For upcoming performances and workshops in Nunavut, please refer to the Qaggiavuut Facebook and website and contact us to learn how you can support Nunavut’s performing artists.
Icebergs are one of the most spectacular natural phenomena of the Arctic. Coming in a variety of artistic shapes, sizes, and colouration, icebergs create irresistible photography. Close-encounters with soaring icebergs are a dream of many adventures and travellers alike.
Travellers on our summer Arctic safari, Polar Bears & Glaciers of Baffin Island, love exploring the icebergs of Qikiqtarjuaq, Nunavut and Auyuittuq National Park by boat. Guests on this trip in August 2017 got a special treat – the chance to drink from a melting grounded iceberg!
Our Senior Expedition Leader, Dave Briggs captured this bucket list experience, below:
This area of Nunavut is affectionately nicknamed “iceberg alley”, as it is home to many incredible icebergs. Most of these icebergs have calved off the Greenland Ice Cap, but some originate from the glaciers on Ellesmere Island, Devon Island, and Baffin Island.
There are more than 10,000 icebergs afloat in the waters of Baffin Bay and Davis Strait, making them amazing locations for iceberg watching.
The iceberg in this video is a massive tabular iceberg grounded off the coast of Baffin Island near Qikiqtarjuaq. It has been slowly melting since it grounded here almost 7 years ago. In the melting process, water flows over the berg and cascades off in a waterfall.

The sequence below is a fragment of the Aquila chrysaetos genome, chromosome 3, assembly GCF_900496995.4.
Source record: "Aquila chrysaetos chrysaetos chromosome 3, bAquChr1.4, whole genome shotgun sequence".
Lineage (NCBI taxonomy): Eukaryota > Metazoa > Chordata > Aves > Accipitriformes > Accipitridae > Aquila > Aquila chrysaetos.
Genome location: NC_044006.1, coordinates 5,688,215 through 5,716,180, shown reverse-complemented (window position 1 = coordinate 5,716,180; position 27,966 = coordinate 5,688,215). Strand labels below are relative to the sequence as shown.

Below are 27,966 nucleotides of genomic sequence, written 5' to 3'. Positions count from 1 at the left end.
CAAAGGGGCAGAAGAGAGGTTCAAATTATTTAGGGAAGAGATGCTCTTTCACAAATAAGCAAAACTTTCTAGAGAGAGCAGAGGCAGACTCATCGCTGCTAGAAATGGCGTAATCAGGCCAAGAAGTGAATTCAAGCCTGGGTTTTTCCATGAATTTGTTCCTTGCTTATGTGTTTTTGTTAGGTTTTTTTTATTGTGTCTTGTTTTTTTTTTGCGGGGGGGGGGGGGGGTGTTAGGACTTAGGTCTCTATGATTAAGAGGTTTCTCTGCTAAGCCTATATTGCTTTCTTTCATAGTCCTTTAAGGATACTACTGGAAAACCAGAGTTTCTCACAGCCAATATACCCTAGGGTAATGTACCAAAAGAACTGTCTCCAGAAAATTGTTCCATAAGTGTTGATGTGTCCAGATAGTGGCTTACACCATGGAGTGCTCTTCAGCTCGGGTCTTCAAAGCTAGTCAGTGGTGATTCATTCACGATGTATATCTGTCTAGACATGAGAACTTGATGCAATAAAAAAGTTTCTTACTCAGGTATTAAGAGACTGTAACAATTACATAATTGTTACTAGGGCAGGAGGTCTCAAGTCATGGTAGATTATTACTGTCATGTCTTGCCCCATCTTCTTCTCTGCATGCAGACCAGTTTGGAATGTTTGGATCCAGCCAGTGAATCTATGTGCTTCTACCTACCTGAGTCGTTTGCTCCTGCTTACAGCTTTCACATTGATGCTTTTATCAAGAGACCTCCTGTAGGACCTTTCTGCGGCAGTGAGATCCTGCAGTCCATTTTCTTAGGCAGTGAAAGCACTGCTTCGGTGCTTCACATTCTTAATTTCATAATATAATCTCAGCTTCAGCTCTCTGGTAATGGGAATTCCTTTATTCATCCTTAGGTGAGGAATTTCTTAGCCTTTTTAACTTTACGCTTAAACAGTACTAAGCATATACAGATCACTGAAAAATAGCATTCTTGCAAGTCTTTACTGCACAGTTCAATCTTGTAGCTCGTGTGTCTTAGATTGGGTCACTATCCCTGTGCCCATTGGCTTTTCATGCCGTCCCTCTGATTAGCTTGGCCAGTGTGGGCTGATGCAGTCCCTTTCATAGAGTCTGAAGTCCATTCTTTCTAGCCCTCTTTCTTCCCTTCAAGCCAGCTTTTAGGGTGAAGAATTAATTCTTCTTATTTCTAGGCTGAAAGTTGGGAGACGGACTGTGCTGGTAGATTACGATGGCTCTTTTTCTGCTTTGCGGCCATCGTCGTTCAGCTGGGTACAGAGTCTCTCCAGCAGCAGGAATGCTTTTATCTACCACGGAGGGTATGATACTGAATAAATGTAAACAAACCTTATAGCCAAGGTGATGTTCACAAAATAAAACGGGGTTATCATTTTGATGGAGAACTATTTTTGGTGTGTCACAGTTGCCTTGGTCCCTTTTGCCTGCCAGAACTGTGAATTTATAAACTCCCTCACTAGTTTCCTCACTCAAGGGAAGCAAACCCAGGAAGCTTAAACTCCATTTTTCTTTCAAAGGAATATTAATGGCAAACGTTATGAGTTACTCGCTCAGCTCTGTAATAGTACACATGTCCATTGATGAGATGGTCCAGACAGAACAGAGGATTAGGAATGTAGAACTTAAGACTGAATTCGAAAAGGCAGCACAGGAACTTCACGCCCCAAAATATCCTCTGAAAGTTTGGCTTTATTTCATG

“This water is some of the purest water on the planet!”, says Briggs. “It is possible the water is derived from snow that fell during the last ice age 10,000 year ago. Taking a cup and drawing a fresh drink from the iceberg is both intriguing and magical.”
During the long days of Arctic summers, the expansive surface of large icebergs often melt and develop fast-flowing rivers on the surface. The amount of water flow will change daily depending on the daytime and nighttime temperatures. On this particular day it was a beautiful sunny day in the height of summer, causing above-average flow – and allowing Arctic Kingdom travellers the experience of a lifetime!